Milton Vance Murray, who during his four-decade career as a teacher and later as an elementary school principal remained a steadfast champion of academic excellence, died from complications of Alzheimer's disease Oct. 5 at FutureCare Lochearn. He was 87.
Mr. Murray was born in Baltimore and raised in Pigtown. As a child, he showed an early interest in books.
"He was reading by the time he was 3," said his niece, Gloria Murray White of Northwest Baltimore, a retired Social Security Administration supervisor. "And for the rest of his life, he had books piled upon books in his Norfolk Avenue home."
"I remember it so clearly when he taught me how to read when I was a child and taking me to see The Wizard of Oz," Mrs. White said.
Her uncle brought her copies of The Brownies' Book, Mrs. White said, which was a magazine for African-American children published in the early 1920s by W.E.B. DuBois and Augustus Granville Dill.
In addition to reading, Mr. Murray also developed in his youth a lifelong appreciation of writing, theater and movies.
"When we first met in junior high school, what thrilled me was that Milton was so smart and creative," said Charlotte B. Watkins, a retired city elementary school educator.
"At Douglass, we had an oral English class and every week Milton wrote the plays that we performed in the classroom. He always had great ideas and his plays were so good that we used to tell him that he should go to Hollywood," Mrs. Watkins said.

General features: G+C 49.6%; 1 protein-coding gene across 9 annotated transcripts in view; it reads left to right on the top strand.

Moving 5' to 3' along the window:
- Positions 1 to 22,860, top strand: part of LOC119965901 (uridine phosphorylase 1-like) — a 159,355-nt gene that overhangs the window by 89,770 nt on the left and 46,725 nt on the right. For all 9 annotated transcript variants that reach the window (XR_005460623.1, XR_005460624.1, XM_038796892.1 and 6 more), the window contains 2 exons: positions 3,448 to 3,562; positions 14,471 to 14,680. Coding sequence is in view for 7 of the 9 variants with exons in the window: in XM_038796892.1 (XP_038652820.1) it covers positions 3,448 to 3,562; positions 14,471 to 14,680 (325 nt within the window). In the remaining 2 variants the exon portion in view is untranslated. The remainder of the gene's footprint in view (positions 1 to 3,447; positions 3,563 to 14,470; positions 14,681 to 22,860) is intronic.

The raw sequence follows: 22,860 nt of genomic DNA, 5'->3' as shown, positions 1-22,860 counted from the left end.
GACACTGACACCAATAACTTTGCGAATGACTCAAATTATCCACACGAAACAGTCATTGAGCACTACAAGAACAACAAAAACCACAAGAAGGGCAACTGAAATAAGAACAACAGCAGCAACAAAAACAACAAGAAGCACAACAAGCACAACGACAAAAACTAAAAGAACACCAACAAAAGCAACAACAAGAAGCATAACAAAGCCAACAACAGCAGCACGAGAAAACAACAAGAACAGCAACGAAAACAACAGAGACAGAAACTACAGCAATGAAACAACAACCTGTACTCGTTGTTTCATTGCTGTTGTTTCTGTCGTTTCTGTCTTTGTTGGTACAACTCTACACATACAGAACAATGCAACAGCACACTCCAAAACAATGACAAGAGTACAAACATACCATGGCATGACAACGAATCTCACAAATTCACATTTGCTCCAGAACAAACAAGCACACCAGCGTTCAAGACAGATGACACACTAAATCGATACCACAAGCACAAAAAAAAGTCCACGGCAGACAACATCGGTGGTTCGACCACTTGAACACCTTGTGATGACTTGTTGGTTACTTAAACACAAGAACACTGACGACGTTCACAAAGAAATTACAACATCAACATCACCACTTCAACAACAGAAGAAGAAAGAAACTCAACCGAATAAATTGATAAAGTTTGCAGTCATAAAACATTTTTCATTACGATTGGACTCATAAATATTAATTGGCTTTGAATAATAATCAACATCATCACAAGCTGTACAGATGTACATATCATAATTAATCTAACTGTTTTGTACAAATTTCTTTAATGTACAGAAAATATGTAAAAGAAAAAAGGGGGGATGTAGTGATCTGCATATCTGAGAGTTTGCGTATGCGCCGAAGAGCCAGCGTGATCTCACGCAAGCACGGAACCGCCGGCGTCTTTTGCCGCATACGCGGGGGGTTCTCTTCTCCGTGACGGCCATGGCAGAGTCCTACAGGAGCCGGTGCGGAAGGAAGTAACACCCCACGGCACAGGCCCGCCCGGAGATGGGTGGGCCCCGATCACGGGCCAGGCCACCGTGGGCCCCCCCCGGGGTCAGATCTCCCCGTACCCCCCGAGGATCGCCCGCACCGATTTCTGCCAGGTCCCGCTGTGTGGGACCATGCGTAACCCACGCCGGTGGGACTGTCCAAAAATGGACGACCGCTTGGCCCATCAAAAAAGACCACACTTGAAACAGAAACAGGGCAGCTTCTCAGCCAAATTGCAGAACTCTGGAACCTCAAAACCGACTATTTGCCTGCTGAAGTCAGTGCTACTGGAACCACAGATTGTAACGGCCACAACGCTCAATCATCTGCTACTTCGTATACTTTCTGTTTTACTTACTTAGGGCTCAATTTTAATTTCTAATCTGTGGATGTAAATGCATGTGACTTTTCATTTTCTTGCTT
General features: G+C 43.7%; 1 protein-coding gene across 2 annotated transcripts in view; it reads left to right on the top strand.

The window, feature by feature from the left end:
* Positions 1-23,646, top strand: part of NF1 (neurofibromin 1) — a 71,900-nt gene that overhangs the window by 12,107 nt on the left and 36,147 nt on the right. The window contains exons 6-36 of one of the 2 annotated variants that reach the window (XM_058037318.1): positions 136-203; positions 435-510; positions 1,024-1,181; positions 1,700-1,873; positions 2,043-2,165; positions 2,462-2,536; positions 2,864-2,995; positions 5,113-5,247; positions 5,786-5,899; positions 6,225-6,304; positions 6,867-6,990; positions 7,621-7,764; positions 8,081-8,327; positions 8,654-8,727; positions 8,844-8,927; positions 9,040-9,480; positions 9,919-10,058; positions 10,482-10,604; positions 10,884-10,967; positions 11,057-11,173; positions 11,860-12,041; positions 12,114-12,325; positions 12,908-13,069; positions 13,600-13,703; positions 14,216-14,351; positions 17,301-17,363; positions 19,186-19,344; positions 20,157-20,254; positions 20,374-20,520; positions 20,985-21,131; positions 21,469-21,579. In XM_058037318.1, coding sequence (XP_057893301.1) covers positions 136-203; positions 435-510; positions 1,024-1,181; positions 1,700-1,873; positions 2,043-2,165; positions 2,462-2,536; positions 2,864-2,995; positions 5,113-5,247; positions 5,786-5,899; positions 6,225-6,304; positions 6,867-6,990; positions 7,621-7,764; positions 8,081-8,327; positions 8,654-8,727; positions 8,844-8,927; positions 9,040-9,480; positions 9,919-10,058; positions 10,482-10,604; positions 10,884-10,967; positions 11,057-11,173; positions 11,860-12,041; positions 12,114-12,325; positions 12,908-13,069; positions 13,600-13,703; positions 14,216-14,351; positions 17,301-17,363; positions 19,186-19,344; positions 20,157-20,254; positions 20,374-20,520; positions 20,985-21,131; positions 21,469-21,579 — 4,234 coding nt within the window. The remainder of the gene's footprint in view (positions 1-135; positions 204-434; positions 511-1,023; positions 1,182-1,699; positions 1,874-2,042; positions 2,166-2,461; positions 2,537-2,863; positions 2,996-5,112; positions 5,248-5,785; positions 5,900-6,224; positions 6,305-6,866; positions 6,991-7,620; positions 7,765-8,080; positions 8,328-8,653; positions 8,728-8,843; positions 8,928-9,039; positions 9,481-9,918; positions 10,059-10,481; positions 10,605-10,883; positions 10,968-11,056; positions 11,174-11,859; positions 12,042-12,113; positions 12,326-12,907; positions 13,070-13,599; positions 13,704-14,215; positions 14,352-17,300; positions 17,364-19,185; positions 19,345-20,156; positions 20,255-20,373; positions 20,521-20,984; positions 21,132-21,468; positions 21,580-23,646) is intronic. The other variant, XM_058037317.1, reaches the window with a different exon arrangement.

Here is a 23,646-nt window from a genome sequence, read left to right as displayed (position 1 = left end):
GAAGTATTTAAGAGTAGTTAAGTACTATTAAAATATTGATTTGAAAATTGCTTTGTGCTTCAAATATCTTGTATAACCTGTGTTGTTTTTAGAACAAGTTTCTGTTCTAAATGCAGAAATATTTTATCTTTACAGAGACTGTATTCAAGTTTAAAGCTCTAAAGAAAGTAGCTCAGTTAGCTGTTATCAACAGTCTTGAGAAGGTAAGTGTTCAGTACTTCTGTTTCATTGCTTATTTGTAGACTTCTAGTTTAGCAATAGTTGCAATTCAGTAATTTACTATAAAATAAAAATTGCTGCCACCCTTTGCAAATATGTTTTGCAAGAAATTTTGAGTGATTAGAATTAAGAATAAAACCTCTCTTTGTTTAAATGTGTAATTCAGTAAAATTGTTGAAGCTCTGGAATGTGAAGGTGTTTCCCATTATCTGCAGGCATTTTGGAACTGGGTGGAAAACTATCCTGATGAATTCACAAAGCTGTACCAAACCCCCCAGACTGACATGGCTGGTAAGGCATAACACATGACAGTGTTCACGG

After graduating from Frederick Douglass High School in 1938, he enrolled at what is now Coppin State University, where he earned a bachelor's degree in education in 1942.
Mr. Murray then began his 40-year career teaching in city public schools.
Because African-Americans were barred from graduate programs at the University of Maryland until after the U.S. Supreme Court's 1954 desegregation decision, he traveled by train on weekends to New York City to attend Columbia University, where he earned a master's degree in education.
Mr. Murray was promoted to vice principal and later was principal of Homewood, Furman L. Templeton and Morrell Park elementary schools, from which he retired in 1982.
"Milton was admired by his staff, students and parents. He was the type of educator who always put the needs and desires of the children first," his niece said. "He was a great encourager, always pushing them to excel. He was a master at this."
Mr. Murray's success in working with young children brought him widespread recognition, his niece said.
"His motto was 'Students first and foremost always,' " Mrs. White said.
Mr. Murray loved to dance and had a staggering collection of 78-rpm recordings from the Big Band-era.
"He had piles, for instance, of Duke Ellington, Cab Calloway, Jimmy Lunceford, and Dorsey Brothers and Billie Holiday recordings," his niece said.
"He always went to shows at the old Royal Theater. If he heard that Billie Holiday was playing at the Royal or at an Edmondson Avenue night club, he was in the front row," she said, laughing.
"He had a thing about Billie Holiday and couldn't stand it when Diana Ross played her in Lady Sings the Blues. For him, it would have taken a very, very special person to play that role," Mrs. White said.
Services were Thursday.
Also surviving are a nephew, Geoffrey A. White of San Francisco; and many cousins and friends.